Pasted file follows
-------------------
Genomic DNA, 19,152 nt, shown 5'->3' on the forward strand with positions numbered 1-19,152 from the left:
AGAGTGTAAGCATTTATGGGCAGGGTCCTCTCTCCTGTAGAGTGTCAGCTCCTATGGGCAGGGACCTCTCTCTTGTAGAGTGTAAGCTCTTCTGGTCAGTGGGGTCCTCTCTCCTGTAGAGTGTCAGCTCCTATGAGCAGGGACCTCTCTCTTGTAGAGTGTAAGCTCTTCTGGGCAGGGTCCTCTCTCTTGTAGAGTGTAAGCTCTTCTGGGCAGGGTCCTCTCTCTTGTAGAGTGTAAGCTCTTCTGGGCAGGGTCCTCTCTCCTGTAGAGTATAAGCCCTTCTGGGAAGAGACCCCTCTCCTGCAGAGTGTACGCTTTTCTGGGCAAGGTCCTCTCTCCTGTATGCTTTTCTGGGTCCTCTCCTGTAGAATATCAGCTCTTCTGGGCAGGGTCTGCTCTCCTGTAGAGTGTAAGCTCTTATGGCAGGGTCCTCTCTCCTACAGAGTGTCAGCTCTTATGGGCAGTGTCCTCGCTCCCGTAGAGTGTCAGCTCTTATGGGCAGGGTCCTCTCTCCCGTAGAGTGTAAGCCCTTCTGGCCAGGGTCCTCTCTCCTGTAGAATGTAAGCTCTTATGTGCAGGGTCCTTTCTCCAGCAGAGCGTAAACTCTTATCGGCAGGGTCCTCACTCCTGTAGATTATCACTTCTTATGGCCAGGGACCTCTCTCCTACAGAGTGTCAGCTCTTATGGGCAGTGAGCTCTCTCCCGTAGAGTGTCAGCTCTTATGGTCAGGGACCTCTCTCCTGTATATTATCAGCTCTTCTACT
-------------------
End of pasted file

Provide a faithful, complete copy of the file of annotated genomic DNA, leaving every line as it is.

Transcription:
Genomic DNA, 19,152 nt, shown 5'->3' on the forward strand with positions numbered 1-19,152 from the left:
AGAGTGTAAGCATTTATGGGCAGGGTCCTCTCTCCTGTAGAGTGTCAGCTCCTATGGGCAGGGACCTCTCTCTTGTAGAGTGTAAGCTCTTCTGGTCAGTGGGGTCCTCTCTCCTGTAGAGTGTCAGCTCCTATGAGCAGGGACCTCTCTCTTGTAGAGTGTAAGCTCTTCTGGGCAGGGTCCTCTCTCTTGTAGAGTGTAAGCTCTTCTGGGCAGGGTCCTCTCTCTTGTAGAGTGTAAGCTCTTCTGGGCAGGGTCCTCTCTCCTGTAGAGTATAAGCCCTTCTGGGAAGAGACCCCTCTCCTGCAGAGTGTACGCTTTTCTGGGCAAGGTCCTCTCTCCTGTATGCTTTTCTGGGTCCTCTCCTGTAGAATATCAGCTCTTCTGGGCAGGGTCTGCTCTCCTGTAGAGTGTAAGCTCTTATGGCAGGGTCCTCTCTCCTACAGAGTGTCAGCTCTTATGGGCAGTGTCCTCGCTCCCGTAGAGTGTCAGCTCTTATGGGCAGGGTCCTCTCTCCCGTAGAGTGTAAGCCCTTCTGGCCAGGGTCCTCTCTCCTGTAGAATGTAAGCTCTTATGTGCAGGGTCCTTTCTCCAGCAGAGCGTAAACTCTTATCGGCAGGGTCCTCACTCCTGTAGATTATCACTTCTTATGGCCAGGGACCTCTCTCCTACAGAGTGTCAGCTCTTATGGGCAGTGAGCTCTCTCCCGTAGAGTGTCAGCTCTTATGGTCAGGGACCTCTCTCCTGTATATTATCAGCTCTTCTACT